The first task I chose was to start tidying up the yard. Those chick peas that I planted way too late last summer needed picking. You know what, they actually produced a crop. A whopping 23 seeds, each of which was a quarter of the size of your average bought chick pea.
Then there were the raspberries.They were set to be the largest crop we had ever harvested. Of course they would reach perfect ripeness the week after we went away. By the time we came back they were totally dessicated on their canes. I did not want to lose all that crop and cursed that there was no way to have picked them earlier. Then I looked at them again and realised that they had just been naturally super-dried. I tasted one, and another, they still retained that intense raspberry flavour.
I picked the berries over and removed them from their stems. Thankfully this is as easy as releasing the moist ripe berries from the canes. A quick toss in a metal mesh sieve removed the remaining dry bits and the few pieces of left-behind stem. We plan to pulse them in the spice grinder and use them as a base to make raspberry ice-cream.
Next task will be harvesting the broad beans (fava beans). Most have dried in their pods and I think I’ll hang the remaining stems up to dry as well. At least we managed to harvest several bags of young beans earlier in the season and they are tucked away in the freezer.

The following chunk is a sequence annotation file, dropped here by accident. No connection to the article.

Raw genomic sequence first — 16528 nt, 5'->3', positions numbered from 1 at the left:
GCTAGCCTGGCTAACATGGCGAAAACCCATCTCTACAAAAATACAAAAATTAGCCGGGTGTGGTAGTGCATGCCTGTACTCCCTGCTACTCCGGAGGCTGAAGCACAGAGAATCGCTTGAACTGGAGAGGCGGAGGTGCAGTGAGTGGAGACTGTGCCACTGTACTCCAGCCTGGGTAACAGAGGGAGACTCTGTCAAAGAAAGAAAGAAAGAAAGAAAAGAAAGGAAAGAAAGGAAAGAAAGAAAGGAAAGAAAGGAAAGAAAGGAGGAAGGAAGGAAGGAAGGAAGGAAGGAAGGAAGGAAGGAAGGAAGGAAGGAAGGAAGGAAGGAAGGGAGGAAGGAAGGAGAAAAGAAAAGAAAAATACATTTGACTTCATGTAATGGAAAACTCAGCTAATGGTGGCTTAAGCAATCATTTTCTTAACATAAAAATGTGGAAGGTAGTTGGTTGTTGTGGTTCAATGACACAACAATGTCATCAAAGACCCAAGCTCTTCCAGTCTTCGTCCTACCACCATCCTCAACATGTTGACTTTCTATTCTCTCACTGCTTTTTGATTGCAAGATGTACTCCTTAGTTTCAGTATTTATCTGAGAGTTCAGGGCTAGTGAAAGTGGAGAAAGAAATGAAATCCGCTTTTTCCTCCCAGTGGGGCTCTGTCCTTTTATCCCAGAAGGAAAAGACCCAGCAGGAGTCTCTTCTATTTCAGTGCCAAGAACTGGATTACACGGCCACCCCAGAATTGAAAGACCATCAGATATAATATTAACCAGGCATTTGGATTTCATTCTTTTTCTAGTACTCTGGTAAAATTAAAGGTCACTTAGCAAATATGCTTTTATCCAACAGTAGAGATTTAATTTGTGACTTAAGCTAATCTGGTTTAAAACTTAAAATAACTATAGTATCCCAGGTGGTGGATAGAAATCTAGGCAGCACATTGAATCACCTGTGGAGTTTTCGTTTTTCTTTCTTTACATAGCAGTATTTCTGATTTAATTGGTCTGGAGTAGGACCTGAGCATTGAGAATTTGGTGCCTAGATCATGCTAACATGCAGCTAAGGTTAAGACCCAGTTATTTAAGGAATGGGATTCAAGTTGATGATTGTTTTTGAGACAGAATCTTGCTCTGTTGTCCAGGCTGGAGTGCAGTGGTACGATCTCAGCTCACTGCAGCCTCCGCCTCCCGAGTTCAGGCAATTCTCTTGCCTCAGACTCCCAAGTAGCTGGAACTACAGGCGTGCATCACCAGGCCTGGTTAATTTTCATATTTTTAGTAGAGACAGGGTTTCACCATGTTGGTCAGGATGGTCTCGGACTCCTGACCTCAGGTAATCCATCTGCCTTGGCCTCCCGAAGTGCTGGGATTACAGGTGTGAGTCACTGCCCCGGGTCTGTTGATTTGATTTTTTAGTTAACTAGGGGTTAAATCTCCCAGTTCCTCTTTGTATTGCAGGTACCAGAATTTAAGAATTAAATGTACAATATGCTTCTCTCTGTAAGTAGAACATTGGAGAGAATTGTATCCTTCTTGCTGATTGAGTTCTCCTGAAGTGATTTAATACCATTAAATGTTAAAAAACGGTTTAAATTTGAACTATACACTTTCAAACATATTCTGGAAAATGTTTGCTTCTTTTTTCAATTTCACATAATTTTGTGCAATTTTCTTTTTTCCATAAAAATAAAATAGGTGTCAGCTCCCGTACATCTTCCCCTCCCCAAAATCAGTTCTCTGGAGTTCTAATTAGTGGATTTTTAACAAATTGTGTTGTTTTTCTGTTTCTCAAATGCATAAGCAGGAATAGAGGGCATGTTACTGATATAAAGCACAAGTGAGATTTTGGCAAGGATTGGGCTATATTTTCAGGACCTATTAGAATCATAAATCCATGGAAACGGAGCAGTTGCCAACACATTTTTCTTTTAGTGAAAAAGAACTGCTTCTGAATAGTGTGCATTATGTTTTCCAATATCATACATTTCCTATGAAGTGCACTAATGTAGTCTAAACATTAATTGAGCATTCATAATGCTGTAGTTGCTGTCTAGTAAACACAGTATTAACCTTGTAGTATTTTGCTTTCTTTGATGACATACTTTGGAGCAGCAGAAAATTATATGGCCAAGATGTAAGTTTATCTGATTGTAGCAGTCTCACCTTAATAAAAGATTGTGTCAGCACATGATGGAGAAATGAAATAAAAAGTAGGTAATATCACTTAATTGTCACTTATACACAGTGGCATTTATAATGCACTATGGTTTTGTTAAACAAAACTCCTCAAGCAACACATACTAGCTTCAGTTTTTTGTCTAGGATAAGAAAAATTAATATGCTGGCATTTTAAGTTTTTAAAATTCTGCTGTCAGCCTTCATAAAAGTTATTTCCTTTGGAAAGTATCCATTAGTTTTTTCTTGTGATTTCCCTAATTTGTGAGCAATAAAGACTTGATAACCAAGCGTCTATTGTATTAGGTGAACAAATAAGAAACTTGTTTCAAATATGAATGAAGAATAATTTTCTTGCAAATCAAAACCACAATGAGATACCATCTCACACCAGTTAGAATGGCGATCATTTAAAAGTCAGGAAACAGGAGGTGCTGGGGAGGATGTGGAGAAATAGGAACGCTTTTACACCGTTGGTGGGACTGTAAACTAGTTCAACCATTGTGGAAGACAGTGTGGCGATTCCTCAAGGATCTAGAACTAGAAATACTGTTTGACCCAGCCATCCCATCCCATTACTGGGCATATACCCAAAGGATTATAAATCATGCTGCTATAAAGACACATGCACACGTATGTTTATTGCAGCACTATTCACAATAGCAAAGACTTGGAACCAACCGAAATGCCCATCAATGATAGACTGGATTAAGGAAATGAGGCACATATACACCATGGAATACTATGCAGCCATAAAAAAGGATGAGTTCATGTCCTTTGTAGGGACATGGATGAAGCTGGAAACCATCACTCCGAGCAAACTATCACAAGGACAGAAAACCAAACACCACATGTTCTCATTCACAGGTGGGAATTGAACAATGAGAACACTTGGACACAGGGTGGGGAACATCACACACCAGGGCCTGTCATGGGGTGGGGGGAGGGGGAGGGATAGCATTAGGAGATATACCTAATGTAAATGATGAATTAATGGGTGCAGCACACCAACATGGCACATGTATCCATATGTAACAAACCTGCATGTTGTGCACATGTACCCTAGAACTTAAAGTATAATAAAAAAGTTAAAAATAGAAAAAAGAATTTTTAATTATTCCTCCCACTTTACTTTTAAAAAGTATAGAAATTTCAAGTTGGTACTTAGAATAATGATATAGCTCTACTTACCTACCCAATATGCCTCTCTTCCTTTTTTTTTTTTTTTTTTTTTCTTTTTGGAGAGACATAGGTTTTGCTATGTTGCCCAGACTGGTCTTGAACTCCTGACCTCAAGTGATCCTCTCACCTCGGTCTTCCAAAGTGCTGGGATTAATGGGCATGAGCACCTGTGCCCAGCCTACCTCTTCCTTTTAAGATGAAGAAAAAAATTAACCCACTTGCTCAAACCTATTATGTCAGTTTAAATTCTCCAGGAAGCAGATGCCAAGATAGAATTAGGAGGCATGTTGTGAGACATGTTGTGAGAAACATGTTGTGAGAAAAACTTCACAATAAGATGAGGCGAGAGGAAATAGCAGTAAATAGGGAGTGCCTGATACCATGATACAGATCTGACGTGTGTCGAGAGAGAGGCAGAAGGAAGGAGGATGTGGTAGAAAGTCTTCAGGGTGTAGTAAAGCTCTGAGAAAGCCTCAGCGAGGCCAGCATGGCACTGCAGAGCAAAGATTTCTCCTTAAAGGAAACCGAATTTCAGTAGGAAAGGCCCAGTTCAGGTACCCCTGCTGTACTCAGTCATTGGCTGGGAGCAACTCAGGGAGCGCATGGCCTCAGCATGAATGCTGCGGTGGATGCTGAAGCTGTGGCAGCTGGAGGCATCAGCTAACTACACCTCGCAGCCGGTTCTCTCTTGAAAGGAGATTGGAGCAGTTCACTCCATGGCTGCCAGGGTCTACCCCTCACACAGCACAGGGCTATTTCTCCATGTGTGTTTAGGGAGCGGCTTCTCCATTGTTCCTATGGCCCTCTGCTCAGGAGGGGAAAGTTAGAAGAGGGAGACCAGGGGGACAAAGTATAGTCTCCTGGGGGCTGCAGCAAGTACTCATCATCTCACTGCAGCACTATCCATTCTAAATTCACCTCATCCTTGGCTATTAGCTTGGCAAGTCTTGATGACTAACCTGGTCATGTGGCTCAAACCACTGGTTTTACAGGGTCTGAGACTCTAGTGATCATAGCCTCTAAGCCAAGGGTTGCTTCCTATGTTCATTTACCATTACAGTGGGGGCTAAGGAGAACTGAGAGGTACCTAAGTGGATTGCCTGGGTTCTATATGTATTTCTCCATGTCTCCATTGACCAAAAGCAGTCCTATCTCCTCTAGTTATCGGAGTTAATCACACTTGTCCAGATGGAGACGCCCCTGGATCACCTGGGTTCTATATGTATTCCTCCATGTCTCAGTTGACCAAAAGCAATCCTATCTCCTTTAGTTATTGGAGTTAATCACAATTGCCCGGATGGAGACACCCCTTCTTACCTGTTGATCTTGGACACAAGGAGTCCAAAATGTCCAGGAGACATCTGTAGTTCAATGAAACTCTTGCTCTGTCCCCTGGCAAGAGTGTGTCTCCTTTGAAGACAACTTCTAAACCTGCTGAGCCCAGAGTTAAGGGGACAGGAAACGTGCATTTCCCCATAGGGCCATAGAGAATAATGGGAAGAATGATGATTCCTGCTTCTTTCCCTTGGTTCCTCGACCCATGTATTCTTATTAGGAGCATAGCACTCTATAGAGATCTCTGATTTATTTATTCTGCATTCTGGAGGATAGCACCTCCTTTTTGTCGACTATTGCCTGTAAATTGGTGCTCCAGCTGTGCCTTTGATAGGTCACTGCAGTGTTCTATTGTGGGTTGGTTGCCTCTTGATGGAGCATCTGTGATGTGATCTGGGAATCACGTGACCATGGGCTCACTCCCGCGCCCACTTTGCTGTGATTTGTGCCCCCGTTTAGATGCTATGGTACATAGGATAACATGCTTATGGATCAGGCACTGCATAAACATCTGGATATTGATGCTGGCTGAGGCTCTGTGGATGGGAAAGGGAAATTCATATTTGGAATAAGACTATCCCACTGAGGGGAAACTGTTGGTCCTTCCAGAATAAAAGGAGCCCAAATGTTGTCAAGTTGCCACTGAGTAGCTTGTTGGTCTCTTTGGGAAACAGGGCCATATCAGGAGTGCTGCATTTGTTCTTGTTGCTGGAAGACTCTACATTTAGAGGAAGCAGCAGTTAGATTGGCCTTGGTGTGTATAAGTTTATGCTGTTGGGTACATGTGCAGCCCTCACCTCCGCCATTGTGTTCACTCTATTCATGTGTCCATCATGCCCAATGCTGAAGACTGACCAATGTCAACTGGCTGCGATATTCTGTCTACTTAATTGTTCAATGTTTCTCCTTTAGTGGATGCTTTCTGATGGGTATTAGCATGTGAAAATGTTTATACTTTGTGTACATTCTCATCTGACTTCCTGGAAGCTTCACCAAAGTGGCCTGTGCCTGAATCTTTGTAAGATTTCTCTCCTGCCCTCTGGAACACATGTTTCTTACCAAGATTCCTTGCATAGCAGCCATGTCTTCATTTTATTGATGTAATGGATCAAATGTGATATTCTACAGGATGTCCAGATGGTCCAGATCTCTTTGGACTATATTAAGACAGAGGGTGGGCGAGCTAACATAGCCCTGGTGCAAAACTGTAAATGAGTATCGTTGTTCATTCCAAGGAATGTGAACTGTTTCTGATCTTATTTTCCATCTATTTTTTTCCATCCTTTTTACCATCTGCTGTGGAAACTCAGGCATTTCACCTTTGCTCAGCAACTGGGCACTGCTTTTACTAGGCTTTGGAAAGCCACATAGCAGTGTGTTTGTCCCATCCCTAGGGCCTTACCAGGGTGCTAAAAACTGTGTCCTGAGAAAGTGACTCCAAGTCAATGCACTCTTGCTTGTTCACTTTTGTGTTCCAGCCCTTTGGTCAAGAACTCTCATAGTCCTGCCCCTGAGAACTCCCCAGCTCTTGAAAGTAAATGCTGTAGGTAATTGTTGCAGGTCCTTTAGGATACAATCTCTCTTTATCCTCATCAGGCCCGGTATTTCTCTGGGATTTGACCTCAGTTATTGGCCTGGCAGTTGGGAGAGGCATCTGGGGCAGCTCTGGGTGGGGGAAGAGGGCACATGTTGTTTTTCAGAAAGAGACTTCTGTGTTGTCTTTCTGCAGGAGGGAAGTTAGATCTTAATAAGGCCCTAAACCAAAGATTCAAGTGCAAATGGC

Sadly the snails and slaters (wood lice) have once again decimated my new beans. I think I’ve planted at least 6 well-grown seedlings and a further 9 seeds after all but one plant got ring-barked at its base. I think I’ll try more seeds, but this time inter-plant them with my Golden bantam corn. The corn is in a slightly drier part of the garden. I can only hope that the new plants will have a better chance there.
On a more positive note some of our garden visitors have been enjoying themselves as we try and give our garden some much needed water. Here young magpies are playing in the front garden. I’m pleased that I decided to leave the white paper daisies to spread across the newly planted garden while the tube stock plants are still small.